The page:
As a longtime Madonna fan and as a parent of two young cape-wearing superheroes, I was concerned to read of the 56-year-old star’s fall on stage – view here – during the closing performance at the UK’s Brit Awards earlier this week.
The Queen of Pop apparently suffered whiplash in the incident as she was dragged backwards when the tightly tied Armani cape she was wearing wouldn’t come undone.
Madonna managed to go on with the show, but it’s good to know that if she hadn’t there’s insurance for that.
From providing appearance/event cancellation coverage, to insuring celebrity body parts, to writing death and disgrace policies, specialist insurers play a major role in providing protection to the stars – and the companies that promote and sponsor them.
For example, through the years the Lloyd’s insurance market has insured a long line of celebrities and celebrity body parts.
This Lloyd’s article notes that Rolling Stones guitarist Keith Richards’ hands were insured for $1.6 million, while Marlene Dietrich insured her voice for $1 million and actress Bette Davis once insured her waistline against expansion to the tune of $28,000.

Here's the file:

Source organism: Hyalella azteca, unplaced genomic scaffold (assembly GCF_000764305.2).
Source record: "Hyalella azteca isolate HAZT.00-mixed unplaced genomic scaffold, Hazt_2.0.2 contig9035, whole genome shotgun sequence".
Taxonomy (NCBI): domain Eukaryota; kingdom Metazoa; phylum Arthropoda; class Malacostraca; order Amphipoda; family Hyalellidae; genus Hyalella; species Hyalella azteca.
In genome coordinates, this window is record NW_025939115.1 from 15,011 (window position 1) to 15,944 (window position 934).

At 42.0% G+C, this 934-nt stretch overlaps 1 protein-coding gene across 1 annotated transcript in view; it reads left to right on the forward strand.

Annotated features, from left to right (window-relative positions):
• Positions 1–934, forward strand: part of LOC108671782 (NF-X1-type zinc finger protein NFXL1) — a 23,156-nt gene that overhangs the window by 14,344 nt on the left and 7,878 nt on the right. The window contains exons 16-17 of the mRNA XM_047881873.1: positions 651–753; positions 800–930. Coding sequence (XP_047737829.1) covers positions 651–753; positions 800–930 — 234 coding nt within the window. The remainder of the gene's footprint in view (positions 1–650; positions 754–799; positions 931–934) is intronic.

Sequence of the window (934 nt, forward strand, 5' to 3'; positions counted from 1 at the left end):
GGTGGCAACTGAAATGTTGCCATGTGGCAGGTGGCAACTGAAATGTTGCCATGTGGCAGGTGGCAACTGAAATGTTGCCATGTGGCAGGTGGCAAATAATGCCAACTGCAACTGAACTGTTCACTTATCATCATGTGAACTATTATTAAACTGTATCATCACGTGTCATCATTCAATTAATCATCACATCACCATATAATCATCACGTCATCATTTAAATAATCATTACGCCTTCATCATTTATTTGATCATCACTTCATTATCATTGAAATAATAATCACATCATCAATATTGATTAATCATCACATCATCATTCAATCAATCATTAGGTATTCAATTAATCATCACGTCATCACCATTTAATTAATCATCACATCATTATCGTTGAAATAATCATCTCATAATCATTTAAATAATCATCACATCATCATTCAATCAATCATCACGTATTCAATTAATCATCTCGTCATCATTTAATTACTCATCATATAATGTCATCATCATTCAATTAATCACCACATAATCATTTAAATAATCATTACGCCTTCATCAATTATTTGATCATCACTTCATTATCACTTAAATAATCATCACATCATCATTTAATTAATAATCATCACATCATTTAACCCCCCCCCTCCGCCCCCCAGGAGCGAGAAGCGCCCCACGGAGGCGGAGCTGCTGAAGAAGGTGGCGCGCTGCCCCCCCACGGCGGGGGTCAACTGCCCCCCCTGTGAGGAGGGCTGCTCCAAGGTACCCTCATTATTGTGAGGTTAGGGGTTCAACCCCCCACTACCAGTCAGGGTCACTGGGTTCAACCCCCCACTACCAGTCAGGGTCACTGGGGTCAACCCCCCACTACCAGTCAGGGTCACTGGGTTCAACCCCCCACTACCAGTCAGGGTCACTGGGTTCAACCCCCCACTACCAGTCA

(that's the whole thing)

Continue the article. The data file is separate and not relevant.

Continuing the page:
More recently, in 2006, soccer giant David Beckham’s legs were insured for £100 million and in 2007, Ugly Betty television star America Ferrera’s smile was insured for $10 million.
Whether a musician, sports star, TV personality, or a top chef, each celebrity risk profile comes with its own unique set of risks, according to the individual’s occupation, health, lifestyle and associated risks.
Another type of celebrity fall from grace is covered by a recently launched product from AIG’s Lexington Insurance Company. Known as Celebrity Product RecallResponse, the new product covers companies in the event of a celebrity endorser’s public fall from grace, scandal or unexpected death.
Basically, the product covers certain costs incurred by companies to recall products bearing a celebrity endorser’s name and image.
AIG says the insurance is triggered when “significant news media coverage of an endorser’s actual or alleged criminal act or other distasteful conduct that results in (or is likely to result in) public contempt for the individual and a significant adverse impact on a company’s product.”
As Jeremy Johnson, president and CEO of Lexington Insurance Company, notes:
In this age of social media and instant news, reports of indiscretions by celebrities or high profile athletes can spread worldwide instantly, with swift, adverse implications for products or brands associated with the individual.”
Just another example of how innovative insurance can be.